Nefertiti is reigning supreme in Berlin, where an exhibition marks the 100th anniversary of the discovery of her bust and explains why Egypt won’t get her back.
The Neues Museum on Berlin’s Museum Island, the queen’s palatial home since it was rebuilt from rubble and reopened in 2009, is hosting “In the Light of Amarna.” The show puts Nefertiti -- one of the most famous figures of the ancient world, thanks to her bust -- in the context of her era.
The German archaeologist Ludwig Borchardt knew it was his “lucky day” when his team dug up the painted limestone in December 1912.
“Colors look freshly painted,” he wrote shortly after the discovery. “Really wonderful work. No use describing it, you have to see it.”
He could not have known then that the queen, with her graceful neck, chiseled cheekbones, long aristocratic nose, missing left iris and perfect bow-shaped mouth would become a symbol for both Berlin and Egypt. Nor that the two would wrangle over who owns her for a century afterwards.
A small section in the basement of the Neues Museum addresses the excavation and Egyptian accusations that Borchardt tricked the French chief of the Egyptian archaeology authority into letting the bust return to Berlin.
The German position is clear.
“The bust is without doubt rightfully in the ownership of the Prussian Cultural Heritage Foundation,” Culture Minister Bernd Neumann said at a press conference to open the exhibition. “There can be no talk of deception.”
He conceded that many transactions agreed 100 years ago “would be decided differently today.” Yet it’s impossible to renege on them, he said.
“Who does Nefertiti belong to?” he asked. “All of us. She is a part of world heritage.”
In 1912, Egypt was under British administration. The antiquities authority was run by the French. Agreements with the excavation teams working in the country foresaw the 50-50 division of spoils. Gustave Lefebvre, the head inspector, allowed the “painted queen” to leave for Berlin along with a list of other items, according to the Neues Museum.
When she was first exhibited in Berlin in 1924, Nefertiti shot to stardom, and the demands for her return followed soon after from the French. Reichsmarschall Hermann Goering, Adolf Hitler’s right-hand man, also negotiated her return with Egypt’s King Fuad I after the Nazis took power in 1933. Yet Hitler intervened to keep Nefertiti in Berlin.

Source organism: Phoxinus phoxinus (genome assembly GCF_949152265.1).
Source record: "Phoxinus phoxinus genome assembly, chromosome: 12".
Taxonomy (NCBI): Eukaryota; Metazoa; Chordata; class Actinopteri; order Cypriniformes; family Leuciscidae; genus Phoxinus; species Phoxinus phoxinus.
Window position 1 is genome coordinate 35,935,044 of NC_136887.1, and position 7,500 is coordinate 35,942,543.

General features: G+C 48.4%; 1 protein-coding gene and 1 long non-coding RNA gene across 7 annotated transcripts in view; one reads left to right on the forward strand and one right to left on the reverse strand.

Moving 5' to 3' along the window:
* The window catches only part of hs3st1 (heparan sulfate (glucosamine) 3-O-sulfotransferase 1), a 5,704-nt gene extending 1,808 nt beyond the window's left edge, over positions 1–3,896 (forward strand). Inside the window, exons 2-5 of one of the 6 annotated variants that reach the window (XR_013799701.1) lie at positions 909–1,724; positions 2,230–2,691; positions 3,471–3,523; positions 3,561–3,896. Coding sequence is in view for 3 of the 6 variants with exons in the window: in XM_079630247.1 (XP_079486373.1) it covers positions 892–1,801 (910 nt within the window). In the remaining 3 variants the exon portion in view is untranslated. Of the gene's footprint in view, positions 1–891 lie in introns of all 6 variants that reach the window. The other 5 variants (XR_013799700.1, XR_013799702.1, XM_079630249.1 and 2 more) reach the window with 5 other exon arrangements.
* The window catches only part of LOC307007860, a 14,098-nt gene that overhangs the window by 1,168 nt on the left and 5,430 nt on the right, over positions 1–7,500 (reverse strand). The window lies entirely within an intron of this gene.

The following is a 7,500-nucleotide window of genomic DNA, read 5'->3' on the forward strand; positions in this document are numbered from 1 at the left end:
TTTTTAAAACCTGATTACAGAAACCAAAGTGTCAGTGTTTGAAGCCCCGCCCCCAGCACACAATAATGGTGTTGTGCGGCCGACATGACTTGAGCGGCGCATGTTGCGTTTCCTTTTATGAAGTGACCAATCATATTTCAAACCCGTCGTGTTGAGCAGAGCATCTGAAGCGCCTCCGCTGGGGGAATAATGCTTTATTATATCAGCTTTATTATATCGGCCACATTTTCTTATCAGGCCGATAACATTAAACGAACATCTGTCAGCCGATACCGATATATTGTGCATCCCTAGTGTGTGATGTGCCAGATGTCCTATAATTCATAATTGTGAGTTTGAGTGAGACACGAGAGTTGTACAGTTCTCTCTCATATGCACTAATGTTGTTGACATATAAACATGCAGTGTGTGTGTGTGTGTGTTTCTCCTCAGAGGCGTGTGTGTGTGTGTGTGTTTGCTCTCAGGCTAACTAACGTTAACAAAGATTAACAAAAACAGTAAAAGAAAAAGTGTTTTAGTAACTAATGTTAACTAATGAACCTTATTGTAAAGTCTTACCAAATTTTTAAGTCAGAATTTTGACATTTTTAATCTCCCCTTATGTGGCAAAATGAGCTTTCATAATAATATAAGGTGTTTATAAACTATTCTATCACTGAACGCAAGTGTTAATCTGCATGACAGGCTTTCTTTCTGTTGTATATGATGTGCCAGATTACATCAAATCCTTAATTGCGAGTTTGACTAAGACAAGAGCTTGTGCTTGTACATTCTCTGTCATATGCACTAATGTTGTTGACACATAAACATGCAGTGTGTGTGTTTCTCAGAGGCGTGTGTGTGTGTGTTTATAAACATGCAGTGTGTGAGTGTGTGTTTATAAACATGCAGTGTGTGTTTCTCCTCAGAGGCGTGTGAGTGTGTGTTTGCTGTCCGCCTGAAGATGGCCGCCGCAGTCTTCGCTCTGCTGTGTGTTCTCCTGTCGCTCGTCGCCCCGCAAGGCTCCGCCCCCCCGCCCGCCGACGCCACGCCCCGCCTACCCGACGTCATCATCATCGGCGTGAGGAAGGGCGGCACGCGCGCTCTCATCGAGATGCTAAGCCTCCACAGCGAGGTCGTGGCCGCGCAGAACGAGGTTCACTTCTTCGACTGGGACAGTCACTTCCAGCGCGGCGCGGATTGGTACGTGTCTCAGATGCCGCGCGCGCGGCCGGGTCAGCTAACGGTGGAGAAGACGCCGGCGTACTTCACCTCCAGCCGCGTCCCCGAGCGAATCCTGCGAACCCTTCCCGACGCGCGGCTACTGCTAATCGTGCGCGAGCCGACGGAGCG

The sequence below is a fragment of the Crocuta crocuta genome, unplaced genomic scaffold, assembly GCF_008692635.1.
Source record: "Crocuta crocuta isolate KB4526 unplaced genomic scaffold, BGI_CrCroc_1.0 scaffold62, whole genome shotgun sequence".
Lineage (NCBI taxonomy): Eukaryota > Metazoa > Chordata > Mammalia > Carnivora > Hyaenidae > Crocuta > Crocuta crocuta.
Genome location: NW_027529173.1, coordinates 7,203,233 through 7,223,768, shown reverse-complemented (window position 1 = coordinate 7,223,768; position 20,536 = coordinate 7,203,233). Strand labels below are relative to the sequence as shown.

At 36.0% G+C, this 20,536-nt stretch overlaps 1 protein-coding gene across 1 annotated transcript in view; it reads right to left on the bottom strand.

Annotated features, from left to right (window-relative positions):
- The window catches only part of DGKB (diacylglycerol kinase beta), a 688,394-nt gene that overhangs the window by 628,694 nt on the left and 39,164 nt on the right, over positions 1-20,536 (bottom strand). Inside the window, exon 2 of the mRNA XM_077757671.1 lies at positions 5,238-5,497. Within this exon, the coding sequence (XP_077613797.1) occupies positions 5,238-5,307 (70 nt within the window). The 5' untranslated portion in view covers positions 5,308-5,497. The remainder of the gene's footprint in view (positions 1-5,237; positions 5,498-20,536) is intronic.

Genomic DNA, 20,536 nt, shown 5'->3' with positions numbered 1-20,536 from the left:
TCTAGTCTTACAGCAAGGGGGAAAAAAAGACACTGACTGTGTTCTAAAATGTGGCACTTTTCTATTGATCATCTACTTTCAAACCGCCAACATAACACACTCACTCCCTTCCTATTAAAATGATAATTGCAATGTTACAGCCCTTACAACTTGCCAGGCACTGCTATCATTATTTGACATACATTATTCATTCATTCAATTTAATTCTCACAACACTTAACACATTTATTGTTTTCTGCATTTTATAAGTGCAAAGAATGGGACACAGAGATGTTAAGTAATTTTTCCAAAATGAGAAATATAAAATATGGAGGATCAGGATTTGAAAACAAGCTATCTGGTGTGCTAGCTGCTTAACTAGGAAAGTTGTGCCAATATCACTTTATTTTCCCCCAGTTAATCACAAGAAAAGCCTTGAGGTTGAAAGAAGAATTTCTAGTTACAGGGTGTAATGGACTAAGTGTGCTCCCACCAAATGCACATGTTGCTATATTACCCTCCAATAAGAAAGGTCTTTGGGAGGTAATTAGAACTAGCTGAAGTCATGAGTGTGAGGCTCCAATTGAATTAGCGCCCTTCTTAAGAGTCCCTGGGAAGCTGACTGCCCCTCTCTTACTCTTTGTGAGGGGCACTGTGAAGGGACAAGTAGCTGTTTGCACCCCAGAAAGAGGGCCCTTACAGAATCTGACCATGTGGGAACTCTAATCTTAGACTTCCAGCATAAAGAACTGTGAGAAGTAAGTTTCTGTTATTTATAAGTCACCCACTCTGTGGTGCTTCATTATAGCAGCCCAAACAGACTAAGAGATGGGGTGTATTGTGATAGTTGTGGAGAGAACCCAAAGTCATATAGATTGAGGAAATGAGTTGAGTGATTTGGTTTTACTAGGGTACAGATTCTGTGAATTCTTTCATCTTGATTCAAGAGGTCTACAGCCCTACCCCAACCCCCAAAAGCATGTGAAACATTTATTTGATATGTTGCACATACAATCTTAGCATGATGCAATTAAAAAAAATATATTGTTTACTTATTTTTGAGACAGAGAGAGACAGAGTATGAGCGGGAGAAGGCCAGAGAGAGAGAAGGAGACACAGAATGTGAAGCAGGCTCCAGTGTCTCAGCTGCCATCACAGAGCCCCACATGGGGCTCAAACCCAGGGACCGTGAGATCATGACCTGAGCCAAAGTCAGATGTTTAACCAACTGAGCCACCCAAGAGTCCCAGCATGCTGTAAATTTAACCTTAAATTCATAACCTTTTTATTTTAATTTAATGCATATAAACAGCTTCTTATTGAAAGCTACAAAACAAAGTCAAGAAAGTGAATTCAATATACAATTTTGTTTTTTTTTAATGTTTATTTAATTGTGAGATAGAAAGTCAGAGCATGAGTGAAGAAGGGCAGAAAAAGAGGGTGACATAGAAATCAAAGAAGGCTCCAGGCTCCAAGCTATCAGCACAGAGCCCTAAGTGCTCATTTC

The most recent demands for her return to Egypt came in 2011 from Zahi Hawass, who was at the time secretary general of the country’s Supreme Council of Antiquities.
Berlin is not inclined to hand her back. Neumann compared Nefertiti’s association with the Neues Museum to the Mona Lisa’s link to the Louvre and Botticelli’s Venus to the Uffizi. A symbol of timeless beauty, she has -- in common with her Parisian and Florentine counterparts -- been depicted on ashtrays, keyrings, t-shirts, tea-towels and more.
She is even portrayed in Lego and as a relative of Donald Duck at the Berlin show.
Yet the queen herself is almost as mysterious as the Mona Lisa. The ancient city of Akhetaten (Amarna) was only populated for a short time. Built by Nefertiti’s husband, Pharaoh Akhenaten, as a center for worship of one sole god -- Aten, the light -- it was populated around 1346 B.C. The religion didn’t survive under Akhenaten’s successor Tutankhamun, and Akhetaten was abandoned in about 1331 B.C.
Nefertiti’s name means “The Beautiful One Has Arrived.” She was probably the daughter of wealthy Egyptian bourgeoisie, and her marriage to Akhenaten was her second. She is portrayed as almost her husband’s equal in religious and state art. A limestone statue of the queen shows her later in life than the famous bust: She has lines around the eyes and mouth.
Some speculate that she ruled alone after her husband’s death, though there is no proof of that. Recent excavations have unearthed texts revealing that Nefertiti was still queen in year 16 of Akhenaten’s rule, where previously it was thought she may have died or vanished earlier.
Beautiful blue-painted ceramic vases, faience jewelry and intricate glass decor testify to the fine aesthetic senses of Amarna’s inhabitants. A patch of palace floor shows birds in flight over blue and green rushes and flowers.
The show leaves the impression that Nefertiti -- whoever she was -- lived in enlightened surroundings during a flourishing, peaceful era, even if Amarna was not to last.
“In the Light of Amarna. 100 Years of the Nefertiti Discovery” is on show at Berlin’s Neues Museum through April 13, 2013. Information: http://www.imlichtvonamarna.de
(Catherine Hickley writes for Muse, the arts and leisure section of Bloomberg News. The opinions expressed are her own.)
Muse highlights include Warwick Thompson on theater, Lewis Lapham on history and Zinta Lundborg’s New York weekend.
To contact the reporter on the story: Catherine Hickley in Berlin at firstname.lastname@example.org.
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